Richard Heffron’s Facebook status was written in all caps. Within an hour of its posting, Shaylynn Pierce received a screenshot from a family member.


When Pierce read the words on her ex-husband’s Facebook profile, she panicked.

“I immediately freaked out,” said Pierce, 41. “I physically felt threatened. This man is unpredictable. I don’t know what he’s going to do.”

Police say that message was one of several Heffron posted on Facebook in September 2017 directed at his former wife, who has a protection from abuse order against him. The angry words were ultimately reprinted in a Maine Supreme Judicial Court ruling, upholding his conviction for violating that protection order with his social media posts.

“When they came back with that decision, I finally felt validated,” Pierce said. “For the first time, somebody is listening to me. Somebody believes me. For years, he said nobody would believe me.”

The high court’s decision set a precedent in Maine, giving prosecutors more leeway to consider online posts as a type of contact. State and federal law has lagged behind social media, but across the country, rulings like this one are starting to draw the boundaries for digital communication.

“This precedent gives you broader authority to go after what we previously thought of as gray areas on the internet,” said Sagadahoc County Assistant District Attorney A.J. Chalifour, who prosecuted Heffron.

But to defense attorney Jim Mason, who represented Heffron, this ruling creates more questions than it answers.

“I think people are just not going to understand how far into their personal thoughts and their recording of that on the internet the law can go,” Mason said.

Obtaining a protection from abuse or harassment order is a civil action, but violating one is a crime. Protective orders typically include a “no contact” clause, so the person who is subject to the protection order cannot have physical or verbal contact with the person who took out the order. In Maine, violating certain parts of a protective order is a Class D crime, a misdemeanor punishable by up to 364 days in jail and a $2,000 fine. Violating other parts of the order might rise to the level of a Class C crime, a felony punishable by up to five years incarceration and a $5,000 fine.

In the last decade, many states have expanded the definition of contact to include texting, emailing or other types of online communication. But the law lags behind technology, and in recent years, the courts have been called upon to define the relationship between prohibited contact and social media.


In 2015, a Pennsylvania man who posted about his breakup on Facebook was found guilty of violating a protective order his ex-girlfriend had taken out against him. Cases in New York, New Hampshire, Florida and other states have had similar outcomes.

“An abuser’s mere posting of any reference to his or her victim on social media, regardless of content, is, thus, automatically considered targeting tantamount to making impermissible contact with the victim,” the judge wrote in the Pennsylvania case.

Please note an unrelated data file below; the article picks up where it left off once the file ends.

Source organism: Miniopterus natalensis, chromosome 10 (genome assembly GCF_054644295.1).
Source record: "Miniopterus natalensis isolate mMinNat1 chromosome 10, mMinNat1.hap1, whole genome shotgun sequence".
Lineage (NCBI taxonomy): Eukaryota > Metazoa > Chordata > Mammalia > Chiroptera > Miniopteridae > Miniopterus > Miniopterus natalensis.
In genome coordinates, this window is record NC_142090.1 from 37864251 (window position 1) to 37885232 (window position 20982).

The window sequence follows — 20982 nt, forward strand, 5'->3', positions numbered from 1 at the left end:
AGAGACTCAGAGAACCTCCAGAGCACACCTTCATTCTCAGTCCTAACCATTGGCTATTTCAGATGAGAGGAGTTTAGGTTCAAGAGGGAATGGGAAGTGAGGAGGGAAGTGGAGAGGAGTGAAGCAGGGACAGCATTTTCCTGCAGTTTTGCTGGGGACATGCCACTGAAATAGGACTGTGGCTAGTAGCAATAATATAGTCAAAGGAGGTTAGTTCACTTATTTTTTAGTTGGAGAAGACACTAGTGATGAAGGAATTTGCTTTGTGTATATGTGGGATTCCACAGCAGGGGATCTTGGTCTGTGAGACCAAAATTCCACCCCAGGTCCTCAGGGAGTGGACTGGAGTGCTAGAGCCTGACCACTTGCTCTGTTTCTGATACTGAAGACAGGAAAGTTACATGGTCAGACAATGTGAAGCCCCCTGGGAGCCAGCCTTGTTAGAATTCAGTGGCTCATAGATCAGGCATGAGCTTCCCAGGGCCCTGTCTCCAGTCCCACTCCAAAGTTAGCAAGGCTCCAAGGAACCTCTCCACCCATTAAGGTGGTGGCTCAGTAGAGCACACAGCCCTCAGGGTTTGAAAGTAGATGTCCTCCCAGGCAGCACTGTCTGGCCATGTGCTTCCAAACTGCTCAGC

But there are still murky areas in the law.

In 2015, for example, the U.S. Supreme Court threw out a conviction for a Pennsylvania man who posted rap lyrics on Facebook about killing his estranged wife, federal law enforcement officials and a kindergarten class. A majority of the justices issued an opinion saying it should have been a factor in the case that the man claimed the posts were intended to be therapeutic.

“A defendant must be ‘blameworthy in mind’ before he can be found guilty,” Chief Justice John G. Roberts Jr. wrote.

But the narrow ruling did not specify what would need to be proved about the man’s mental state for him to be convicted. And two justices dissented, saying the majority opinion was too confusing.

There are no national data on the number of active protective orders.

In fiscal year 2018, statistics from the state’s Judicial Branch show that more than 5,400 protection from abuse cases were filed in Maine. A temporary order was granted in 80 percent – 4,438 – of those cases. Slightly less than half – 2,319 – of those temporary orders later became permanent orders.

A violation of a protection from abuse order can be charged under multiple statutes in Maine law, so tracking these crimes can be difficult. But state figures show that there were 736 unique cases related to violations in fiscal year 2018. Some defendants faced multiple charges, and some cases were still pending as of last month. More than half of the 819 charges filed in these cases resulted in a conviction.


Pierce said she and Heffron were in the midst of a contentious custody battle when she filed for the protective order.

The two married in 2002 and divorced a decade later. They have three children together. In her written request for the protection from abuse order, Pierce described Heffron standing outside her apartment complex and screaming threats at her. She wrote that her landlord had obtained a no-trespassing order against him, but he continued to show up outside her home at all hours. If she called the police, she said he would leave before they could find him.

A judge in West Bath District Court issued the protection from abuse order in June 2016. The conditions barred Heffron from contacting his ex-wife outside of court hearings and a daily call or text about his supervised visits with the children.

“I knew it was probably going to be more of the same, and that was the only way I was going to protect myself,” Pierce said.

A criminal background check shows Heffron had been arrested once before for violating a protective order in December 2015. Pierce said that order had been taken out by another relative. When the judge granted one for Pierce, her ex-husband was arrested almost immediately in June 2016 for violating it. Both times, he received suspended jail sentences of one or two days.